Sunday, December 1, 2013

Where do you get your ideas?



I was washing an apple for a midmorning snack, when peeling off the little sticker on it triggered a memory and a blog/column idea.
About 20 years ago I worked with Ted, a newspaper reporter who was absolutely convinced these stickers are edible. He proved it by his frequent consumption of them. As well, the coffee mug he refused to ever wash grew a suspicious lump at its bottom. It could have been crystallized coffee, but like all the other members of the newsroom staff, I suspected it was much worse – probably some type of toxin-producing fungus.
A few years after I had moved on to another newspaper, Ted died of cancer although he was not old – only in his late 40s or early 50s. Hearing about his death, I was saddened but, knowing his story, not surprised.
Since those days, I can never eat an apple without thinking of Ted. 
His questionable dietary habits, my memory trigger, weren't his only distinguishing characteristic.
Ted openly admitted that alcoholism had taken him to the skids of a major city before he got sober and launched his career. He'd married a singer and helped her raise her children from a previous marriage. Then, after she divorced him, Ted lived in a rooming house and saved money. He first grew fat and then lost the weight, eating pepper steal prepared in his microwave every day for at least a year.
Sounds like a real mess, doesn't he?
Actually, Ted was a likeable, hard-working and generous colleague, someone I enjoy remembering, an everyday hero whose resilience and determination were admirable.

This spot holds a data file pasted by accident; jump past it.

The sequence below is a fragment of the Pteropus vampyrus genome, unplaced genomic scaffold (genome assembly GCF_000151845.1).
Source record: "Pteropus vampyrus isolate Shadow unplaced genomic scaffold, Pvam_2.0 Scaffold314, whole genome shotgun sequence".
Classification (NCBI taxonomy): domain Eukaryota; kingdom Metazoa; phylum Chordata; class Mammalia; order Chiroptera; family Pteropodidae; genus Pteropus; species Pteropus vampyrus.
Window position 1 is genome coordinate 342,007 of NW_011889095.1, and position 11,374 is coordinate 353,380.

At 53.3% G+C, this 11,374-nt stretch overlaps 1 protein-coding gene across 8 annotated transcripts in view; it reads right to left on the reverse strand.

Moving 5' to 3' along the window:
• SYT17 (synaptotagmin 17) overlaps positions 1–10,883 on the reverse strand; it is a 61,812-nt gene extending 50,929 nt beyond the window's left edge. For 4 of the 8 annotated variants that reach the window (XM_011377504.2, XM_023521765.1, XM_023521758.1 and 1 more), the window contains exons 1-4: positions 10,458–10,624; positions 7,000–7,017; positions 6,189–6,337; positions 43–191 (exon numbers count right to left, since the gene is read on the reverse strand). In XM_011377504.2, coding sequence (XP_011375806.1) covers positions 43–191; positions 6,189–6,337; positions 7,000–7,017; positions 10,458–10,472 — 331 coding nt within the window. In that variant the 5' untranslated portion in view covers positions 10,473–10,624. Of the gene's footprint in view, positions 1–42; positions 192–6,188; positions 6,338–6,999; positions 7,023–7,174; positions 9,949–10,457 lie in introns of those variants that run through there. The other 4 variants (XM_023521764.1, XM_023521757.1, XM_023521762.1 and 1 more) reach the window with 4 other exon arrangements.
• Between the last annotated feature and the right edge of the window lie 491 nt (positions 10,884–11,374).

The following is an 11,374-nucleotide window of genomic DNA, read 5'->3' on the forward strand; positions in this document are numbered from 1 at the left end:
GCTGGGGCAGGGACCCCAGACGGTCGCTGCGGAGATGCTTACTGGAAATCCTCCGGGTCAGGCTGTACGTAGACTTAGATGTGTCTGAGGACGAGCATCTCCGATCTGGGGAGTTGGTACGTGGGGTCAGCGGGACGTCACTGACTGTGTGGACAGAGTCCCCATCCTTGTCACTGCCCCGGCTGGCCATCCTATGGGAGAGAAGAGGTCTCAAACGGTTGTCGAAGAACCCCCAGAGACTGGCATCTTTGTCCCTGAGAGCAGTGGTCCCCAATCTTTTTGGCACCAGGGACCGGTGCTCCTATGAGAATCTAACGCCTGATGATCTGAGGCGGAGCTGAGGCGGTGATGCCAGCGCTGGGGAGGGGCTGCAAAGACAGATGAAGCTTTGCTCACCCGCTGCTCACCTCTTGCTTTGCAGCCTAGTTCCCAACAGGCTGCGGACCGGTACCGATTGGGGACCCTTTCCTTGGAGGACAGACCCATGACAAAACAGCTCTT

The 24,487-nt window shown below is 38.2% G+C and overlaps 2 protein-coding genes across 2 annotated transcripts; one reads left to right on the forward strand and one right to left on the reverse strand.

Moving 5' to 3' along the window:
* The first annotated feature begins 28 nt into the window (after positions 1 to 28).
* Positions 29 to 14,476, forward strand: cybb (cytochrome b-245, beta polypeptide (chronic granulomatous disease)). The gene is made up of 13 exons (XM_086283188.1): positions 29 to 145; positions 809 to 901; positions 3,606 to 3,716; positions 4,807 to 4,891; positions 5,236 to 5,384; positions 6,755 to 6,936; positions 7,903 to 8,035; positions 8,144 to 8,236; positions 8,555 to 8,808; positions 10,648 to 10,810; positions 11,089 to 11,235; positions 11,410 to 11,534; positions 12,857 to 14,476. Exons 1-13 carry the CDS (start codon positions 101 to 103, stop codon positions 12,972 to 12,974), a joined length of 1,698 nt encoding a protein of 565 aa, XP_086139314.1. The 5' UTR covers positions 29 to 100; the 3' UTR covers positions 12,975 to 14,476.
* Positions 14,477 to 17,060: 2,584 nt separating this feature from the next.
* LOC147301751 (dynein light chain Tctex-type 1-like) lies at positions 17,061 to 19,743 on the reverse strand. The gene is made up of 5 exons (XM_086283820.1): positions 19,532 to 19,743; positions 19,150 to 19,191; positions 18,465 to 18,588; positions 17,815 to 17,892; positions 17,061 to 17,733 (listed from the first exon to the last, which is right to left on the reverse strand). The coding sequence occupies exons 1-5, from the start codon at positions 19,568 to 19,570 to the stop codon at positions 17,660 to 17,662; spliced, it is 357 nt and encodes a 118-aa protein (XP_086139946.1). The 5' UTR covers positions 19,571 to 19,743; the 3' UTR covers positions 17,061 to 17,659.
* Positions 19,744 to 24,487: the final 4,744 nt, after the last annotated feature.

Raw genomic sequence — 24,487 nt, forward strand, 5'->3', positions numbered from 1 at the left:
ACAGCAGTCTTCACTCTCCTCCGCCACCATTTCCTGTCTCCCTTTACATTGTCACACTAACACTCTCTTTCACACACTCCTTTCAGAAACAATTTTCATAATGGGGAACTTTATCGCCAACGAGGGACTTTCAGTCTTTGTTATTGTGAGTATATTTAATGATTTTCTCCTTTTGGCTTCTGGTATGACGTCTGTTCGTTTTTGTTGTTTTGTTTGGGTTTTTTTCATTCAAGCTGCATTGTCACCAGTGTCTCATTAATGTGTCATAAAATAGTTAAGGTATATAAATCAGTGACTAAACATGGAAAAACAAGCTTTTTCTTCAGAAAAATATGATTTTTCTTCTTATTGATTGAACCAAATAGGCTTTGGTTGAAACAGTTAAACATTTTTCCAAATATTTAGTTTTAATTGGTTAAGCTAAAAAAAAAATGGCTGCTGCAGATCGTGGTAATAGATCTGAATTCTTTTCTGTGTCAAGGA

He's also a good illustration of the way I get ideas for stories. I think of people I have known and the things they would believe and do.
We all meet interesting people, but writers remember them and use them. Charles Dickens is a good example. His father's imprisonment for indebtedness pushed the young Dickens out of school and into the workforce where he pasted labels on shoe-blacking jars at a factory and met many impoverished people. As well as inspiring him to a lifetime of working for reform of working conditions, this experience was essential to his writing career. Dickens' near-photographic memory and writing talent allowed him to transform grim experience, creating stories with remarkable characters, some heroes, some tragic victims, and some villains.
In three decades of gypsy journalism, I met many people, many of whom I have animated or will animate in stories. Expect to see a character resembling Ted some day.

Ann Harvey
Timeout

3 comments:

Nikki said...

I love your description of Ted, Ann, and your memory trigger of him. All of us writers use people and events we experience in our work; it's how we make our fiction seem real. I can't wait to meet Ted in one of your stories.

Julie Eberhart Painter said...

Ted is a winner and so is your blog.

Big Mike said...

Interesting personal story Ann.

Michael Davis (Davisstories.com)
Author of the Year (2008 and 2009)
Award of Excellence (2012)